“Come to the Light.”

A Sermon for the Twenty-Second Sunday after Pentecost

Preached at

Trinity Episcopal Church

In Easton, Pennsylvania

Sunday, October 24, 2021

“The Lord Jesus made the deaf hear and the dumb speak. May he soon touch our ears

to receive his word, and our mouths to proclaim his faith, to the praise and glory of

God the Father.”

“My teacher, let me see again.”

The Light of the World is Jesus

1. The whole world was lost in the darkness of sin,

The Light of the world is Jesus!

Like sunshine at noonday, His glory shone in;

The Light of the world is Jesus!

Refrain:

Come to the light, ’tis shining for thee;

Sweetly the light has dawned upon me;

Once I was blind, but now I can see:

The Light of the world is Jesus!

2. No darkness have we who in Jesus abide;

The Light of the world is Jesus!

We walk in the light when we follow our Guide!

The Light of the world is Jesus!

3. Ye dwellers in darkness with sin-blinded eyes,

The Light of the world is Jesus!

Go, wash at His bidding, and light will arise;

The Light of the world is Jesus!

4. No need of the sunlight in Heaven we’re told;

The Light of the world is Jesus!

The Lamb is the Light in the city of gold,

The Light of the world is Jesus!

Title:  The Light of the World is Jesus

Author:        P. P. Bliss (1875)

One of the most fascinating things which happens when we hear the Gospel, the “good news” proclaimed, is that we are confronted by the reality that God’s vision is very different than our own. It forces us to acknowledge and to admit that we are blind. That there are things all around us that we just do not see. Even worse, left to our own devices, we would not even know where to begin to see things as God does. Even though we mean well, and want to do good, we often find that we are just clueless. It doesn’t mean that we are bad, selfish, solipsistic, or cruel. It just means that we need help, assistance, and guidance in order to truly see—and thus to know what God asks of us to truly be transformed into loving, affirming and Beloved Community.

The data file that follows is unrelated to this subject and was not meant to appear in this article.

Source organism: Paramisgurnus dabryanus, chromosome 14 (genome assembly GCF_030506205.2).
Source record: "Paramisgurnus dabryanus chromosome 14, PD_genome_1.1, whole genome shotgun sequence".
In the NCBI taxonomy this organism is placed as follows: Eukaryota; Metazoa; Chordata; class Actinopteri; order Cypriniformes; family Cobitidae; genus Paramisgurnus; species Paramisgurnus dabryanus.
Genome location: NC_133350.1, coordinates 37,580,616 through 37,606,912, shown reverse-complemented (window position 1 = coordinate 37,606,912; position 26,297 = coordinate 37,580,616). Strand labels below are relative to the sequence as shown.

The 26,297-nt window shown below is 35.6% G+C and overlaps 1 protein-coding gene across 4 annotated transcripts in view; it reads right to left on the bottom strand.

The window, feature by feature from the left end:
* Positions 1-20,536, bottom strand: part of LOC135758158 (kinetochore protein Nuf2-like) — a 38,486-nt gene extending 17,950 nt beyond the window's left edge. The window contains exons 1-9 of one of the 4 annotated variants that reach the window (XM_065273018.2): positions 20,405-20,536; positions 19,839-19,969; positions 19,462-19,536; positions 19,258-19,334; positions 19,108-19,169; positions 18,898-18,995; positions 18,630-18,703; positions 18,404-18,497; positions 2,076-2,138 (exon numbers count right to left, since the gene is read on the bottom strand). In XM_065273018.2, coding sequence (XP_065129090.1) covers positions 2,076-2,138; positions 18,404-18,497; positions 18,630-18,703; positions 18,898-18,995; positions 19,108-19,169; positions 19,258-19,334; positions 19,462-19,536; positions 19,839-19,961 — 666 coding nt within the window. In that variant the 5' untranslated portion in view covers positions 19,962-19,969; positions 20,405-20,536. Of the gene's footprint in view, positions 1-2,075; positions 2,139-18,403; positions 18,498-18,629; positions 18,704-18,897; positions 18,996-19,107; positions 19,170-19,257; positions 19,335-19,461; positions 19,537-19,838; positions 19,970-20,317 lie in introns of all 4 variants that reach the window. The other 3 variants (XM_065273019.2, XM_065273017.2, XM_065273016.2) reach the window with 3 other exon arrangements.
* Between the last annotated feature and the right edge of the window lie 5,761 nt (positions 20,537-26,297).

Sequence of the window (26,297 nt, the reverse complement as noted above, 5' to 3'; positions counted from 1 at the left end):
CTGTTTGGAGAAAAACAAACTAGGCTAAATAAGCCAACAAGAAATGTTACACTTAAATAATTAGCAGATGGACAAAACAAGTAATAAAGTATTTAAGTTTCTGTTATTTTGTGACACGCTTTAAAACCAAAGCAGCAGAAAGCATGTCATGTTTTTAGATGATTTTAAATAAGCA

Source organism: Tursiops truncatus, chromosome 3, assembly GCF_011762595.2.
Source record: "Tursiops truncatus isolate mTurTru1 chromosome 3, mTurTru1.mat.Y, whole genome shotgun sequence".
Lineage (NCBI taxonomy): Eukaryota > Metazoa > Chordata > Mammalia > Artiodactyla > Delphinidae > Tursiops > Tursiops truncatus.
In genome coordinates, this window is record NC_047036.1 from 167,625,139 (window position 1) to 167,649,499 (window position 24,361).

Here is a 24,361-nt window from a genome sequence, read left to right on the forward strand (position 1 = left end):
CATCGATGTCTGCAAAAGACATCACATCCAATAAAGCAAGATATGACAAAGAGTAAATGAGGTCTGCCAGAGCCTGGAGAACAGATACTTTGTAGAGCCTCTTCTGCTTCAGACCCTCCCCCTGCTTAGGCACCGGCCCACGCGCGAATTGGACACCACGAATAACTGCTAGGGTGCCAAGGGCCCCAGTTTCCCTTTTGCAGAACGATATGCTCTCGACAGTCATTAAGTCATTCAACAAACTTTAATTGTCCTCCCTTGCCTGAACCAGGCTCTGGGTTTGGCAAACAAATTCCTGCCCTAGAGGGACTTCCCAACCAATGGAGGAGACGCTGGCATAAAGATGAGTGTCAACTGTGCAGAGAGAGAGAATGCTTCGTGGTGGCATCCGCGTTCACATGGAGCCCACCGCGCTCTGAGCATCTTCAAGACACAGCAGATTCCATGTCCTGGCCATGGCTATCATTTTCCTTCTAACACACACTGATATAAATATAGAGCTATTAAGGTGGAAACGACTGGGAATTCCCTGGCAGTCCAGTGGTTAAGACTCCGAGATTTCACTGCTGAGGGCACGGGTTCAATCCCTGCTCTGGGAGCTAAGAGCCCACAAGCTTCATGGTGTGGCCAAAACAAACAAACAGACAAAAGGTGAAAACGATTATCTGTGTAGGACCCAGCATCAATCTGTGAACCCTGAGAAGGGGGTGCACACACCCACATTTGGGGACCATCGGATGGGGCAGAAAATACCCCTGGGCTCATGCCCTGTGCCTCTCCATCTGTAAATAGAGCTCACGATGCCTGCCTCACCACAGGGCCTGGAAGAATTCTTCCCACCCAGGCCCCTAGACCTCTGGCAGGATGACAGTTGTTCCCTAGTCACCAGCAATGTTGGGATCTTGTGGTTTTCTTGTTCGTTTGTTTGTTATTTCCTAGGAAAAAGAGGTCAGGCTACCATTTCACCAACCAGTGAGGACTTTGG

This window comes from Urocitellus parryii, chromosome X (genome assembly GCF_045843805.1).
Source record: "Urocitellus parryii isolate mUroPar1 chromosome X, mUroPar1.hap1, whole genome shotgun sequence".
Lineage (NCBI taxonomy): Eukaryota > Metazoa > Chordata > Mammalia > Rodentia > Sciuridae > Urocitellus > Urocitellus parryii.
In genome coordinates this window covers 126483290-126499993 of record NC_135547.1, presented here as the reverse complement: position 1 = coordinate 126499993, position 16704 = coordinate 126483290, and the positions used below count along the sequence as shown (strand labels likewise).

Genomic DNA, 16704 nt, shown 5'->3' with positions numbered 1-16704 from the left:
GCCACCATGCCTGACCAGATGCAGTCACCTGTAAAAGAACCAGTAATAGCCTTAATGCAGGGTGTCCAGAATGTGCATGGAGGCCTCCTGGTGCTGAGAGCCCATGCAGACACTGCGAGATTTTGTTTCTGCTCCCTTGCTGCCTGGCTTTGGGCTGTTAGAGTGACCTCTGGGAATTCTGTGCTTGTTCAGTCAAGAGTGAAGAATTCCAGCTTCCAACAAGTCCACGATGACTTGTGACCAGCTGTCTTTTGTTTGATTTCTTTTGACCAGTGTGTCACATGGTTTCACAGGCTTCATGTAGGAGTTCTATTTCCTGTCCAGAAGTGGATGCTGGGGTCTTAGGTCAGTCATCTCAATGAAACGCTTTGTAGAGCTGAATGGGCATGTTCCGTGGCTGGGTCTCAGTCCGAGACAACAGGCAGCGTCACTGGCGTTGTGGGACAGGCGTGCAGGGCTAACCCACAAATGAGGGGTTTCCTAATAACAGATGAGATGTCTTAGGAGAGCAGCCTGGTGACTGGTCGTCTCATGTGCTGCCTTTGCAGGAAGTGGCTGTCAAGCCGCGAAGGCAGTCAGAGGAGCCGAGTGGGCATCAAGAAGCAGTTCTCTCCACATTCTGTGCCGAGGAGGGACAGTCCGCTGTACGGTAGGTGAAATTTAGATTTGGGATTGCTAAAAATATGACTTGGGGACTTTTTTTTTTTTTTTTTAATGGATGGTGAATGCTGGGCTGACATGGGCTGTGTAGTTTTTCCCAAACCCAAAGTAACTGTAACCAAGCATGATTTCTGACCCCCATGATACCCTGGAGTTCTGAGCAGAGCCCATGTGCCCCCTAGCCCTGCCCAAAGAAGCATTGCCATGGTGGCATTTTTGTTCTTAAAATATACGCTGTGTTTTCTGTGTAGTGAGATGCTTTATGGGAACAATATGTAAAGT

The account of the encounter between Jesus and Bartimaeus, from the Holy Gospel according to Saint Mark, challenges our presuppositions about what it means to have sight, to have a voice, and to be a disciple.

Bartimaeus-literally “the son of Timaeus,” is someone who has been marginalized, excluded, pushed to the border, to the edge of the road. People are tired of him. They are tired of him asking for money, and for assistance. They are tired of hearing his voice, and his cries for help. They just want him to go away. They don’t want to hurt him, or be mean to him. They just want to pretend that he is not there. They want him to go away. And so, they pretend that he is invisible, and just ignore him.

They haven’t yet erected a wall to keep him hidden and out of sight. But, for all intents and purposes, he is on the other side of the border—and they are committed to keeping him in his place!

What they do not realize, though, is that Bartimaeus has a kind of vision, a kind of insight, and kind of clarity, which they do not have. How often it is true that those who are challenged, in one way or another, are often perceived as “less than.” Consequently, I think of Bartimaeus as one who knows this particular community better than anyone else. Over the years he has heard them speak. He knows which voices are kind, and which are mean. He probably knows all the secrets of the city. Because others think so little of him, they just ignore him, and let down their guard. They say what they truly think and feel—in his presence they are authentic and honest in a way that they would not be if they thought he was someone who really mattered. That is what happens when one lives on the border, on the margins. Even if blind, one sees and learns what is really going on.

Jesus comes to town. The community wants to impress Jesus. They want him to think good things about them. They want to be affirmed, acknowledged, and praised! Then, at the worst possible moment, they think, Bartimaeus acts up. He creates a scene. He has a conniption fit. He draws attention to the fact that they have ignored him, they have pushed him to the side. What will Jesus think? As they have often done, they try to silence the blind beggar. He has gone too far. Shut up! Be quiet! Go away! Get lost!

They do not know who they are dealing with, though. Bartimaeus has a voice, and is not afraid to use it. He has nothing to lose. I can imagine him as having a “The day my Momma socked it to the Harper Valley PTA” moment. “Oh, you want me to be quiet, oh you want me to go away?” He knows every person who is yelling at him—and he knows all their secrets. It would be easy for him to put them in their place and to tell Jesus what each of them has been up to!